Studying the Environmental Humanities: Introduction to Environmental Humanities

This is the first post in our series highlighting the units that comprise the MA in Environmental Humanities, taught by members of the Centre.

Introduction to Environmental Humanities is a core unit on our MA in Environmental Humanities, and it provides a way into the discipline by posing key questions that motivate research and scholarship at its cutting edge. It asks how humanities disciplines can help us to understand the complex environmental challenges that the world is facing. How has the study of literature, history, thought, and visual arts, among other areas, engaged with the environment over time? What does it mean to adopt an interdisciplinary approach to the environmental humanities?

This introductory unit addresses these questions and traces the emergence of the field of environmental humanities. It pays particular attention to perspectives from the Global South and postcolonial contexts, and explores the significance of collaborative practices, both across disciplines and with non-academic partners. The unit provides space for students from a range of disciplinary backgrounds to work together to establish a shared understanding of the shape of the field, and covers a number of important approaches including ecocriticism, environmental history, and ecofeminism.

Amitav Ghosh’s The Great Derangement is a key text on Introduction to Environmental Humanities

The unit aims to help students explain how the field of environmental humanities has developed in dialogue with a range of disciplines, and employ their knowledge to critically analyse recent developments in the field. Constructing arguments, verbally and in writing, is at the core of the unit, particularly arguments that assess the relative importance of factors shaping the past, present and the future of the environmental humanities. Students will also work collaboratively and individually to evaluate the ability of environmental humanities scholarship and methods to contribute to real-world initiatives tackling environmental challenges.

Dr Paul Merchant is Senior Lecturer in Latin American Film and Visual Culture

We spoke to the unit convenor, Dr Paul Merchant, about what he is looking forward to when teaching Introduction to Environmental Humanities:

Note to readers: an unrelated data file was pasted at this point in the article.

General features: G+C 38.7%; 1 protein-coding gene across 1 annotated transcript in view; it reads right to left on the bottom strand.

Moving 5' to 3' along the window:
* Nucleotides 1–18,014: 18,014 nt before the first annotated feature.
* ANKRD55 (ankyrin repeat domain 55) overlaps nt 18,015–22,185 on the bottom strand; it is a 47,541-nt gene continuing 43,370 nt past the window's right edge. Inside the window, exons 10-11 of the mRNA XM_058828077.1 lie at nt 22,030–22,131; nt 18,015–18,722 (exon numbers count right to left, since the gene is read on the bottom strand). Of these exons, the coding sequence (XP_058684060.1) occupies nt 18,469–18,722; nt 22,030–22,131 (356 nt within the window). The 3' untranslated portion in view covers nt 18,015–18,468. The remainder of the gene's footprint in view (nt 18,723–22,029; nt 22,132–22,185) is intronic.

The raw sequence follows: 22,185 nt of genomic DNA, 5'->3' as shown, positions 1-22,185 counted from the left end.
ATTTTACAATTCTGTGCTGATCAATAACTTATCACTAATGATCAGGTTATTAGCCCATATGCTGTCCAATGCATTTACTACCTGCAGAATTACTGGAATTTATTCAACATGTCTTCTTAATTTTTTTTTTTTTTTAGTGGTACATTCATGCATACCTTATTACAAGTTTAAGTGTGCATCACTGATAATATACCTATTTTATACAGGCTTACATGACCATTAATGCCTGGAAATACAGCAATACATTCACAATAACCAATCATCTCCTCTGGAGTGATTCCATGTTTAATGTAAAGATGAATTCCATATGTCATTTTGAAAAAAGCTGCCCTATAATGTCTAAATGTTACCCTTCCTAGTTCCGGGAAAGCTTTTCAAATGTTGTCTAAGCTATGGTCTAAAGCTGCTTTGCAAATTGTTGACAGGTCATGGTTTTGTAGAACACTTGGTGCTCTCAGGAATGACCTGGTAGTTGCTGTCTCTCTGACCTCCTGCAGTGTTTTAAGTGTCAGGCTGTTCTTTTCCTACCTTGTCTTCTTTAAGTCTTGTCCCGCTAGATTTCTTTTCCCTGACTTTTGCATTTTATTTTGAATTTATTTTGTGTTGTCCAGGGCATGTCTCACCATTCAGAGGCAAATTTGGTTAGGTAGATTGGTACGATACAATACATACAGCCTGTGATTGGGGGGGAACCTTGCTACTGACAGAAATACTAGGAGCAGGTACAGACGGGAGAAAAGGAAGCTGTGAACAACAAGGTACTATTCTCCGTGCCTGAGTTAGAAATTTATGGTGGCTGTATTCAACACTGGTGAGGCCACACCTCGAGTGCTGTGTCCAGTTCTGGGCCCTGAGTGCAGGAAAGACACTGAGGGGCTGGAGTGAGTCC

What excites you most about this unit?

I’m really looking forward to exploring ideas, texts and artworks from a wide range of cultural contexts and academic disciplines. The environmental humanities allow (and in fact encourage) us to try out new approaches and to think creatively, and our seminars will be a space for doing just that. It’s exciting to be working in an area that is growing and changing at such pace, and we’ll be thinking not just about the history of the environmental humanities, but also about where they might go next.

How does this unit speak to your research?

My research explores how writers and artists in Chile and Peru create work that responds to socio-environmental challenges in the Pacific Ocean and coastal areas. In many of these works, indigenous perspectives are brought into contact with a scientific understanding of ecology, and with complex local histories. An interdisciplinary environmental humanities approach, of the kind we’ll explore in this unit, therefore helps me appreciate how contemporary art and literature can generate new forms of environmental knowledge and public engagement.

If you were recommending one thing to read, watch, listen to or do ahead of studying this course, what would it be?

Amitav Ghosh’s book The Great Derangement: Climate Change and the Unthinkable argues that human culture and thought have to a large extent failed to grasp the scale of the climate crisis. It’s a provocative argument, and a great starting place for discussion. And there’s a sequel, The Nutmeg’s Curse

Introduction to Environmental Humanities is a core course on our new MA in Environmental Humanities. You can find out more about the programme here.

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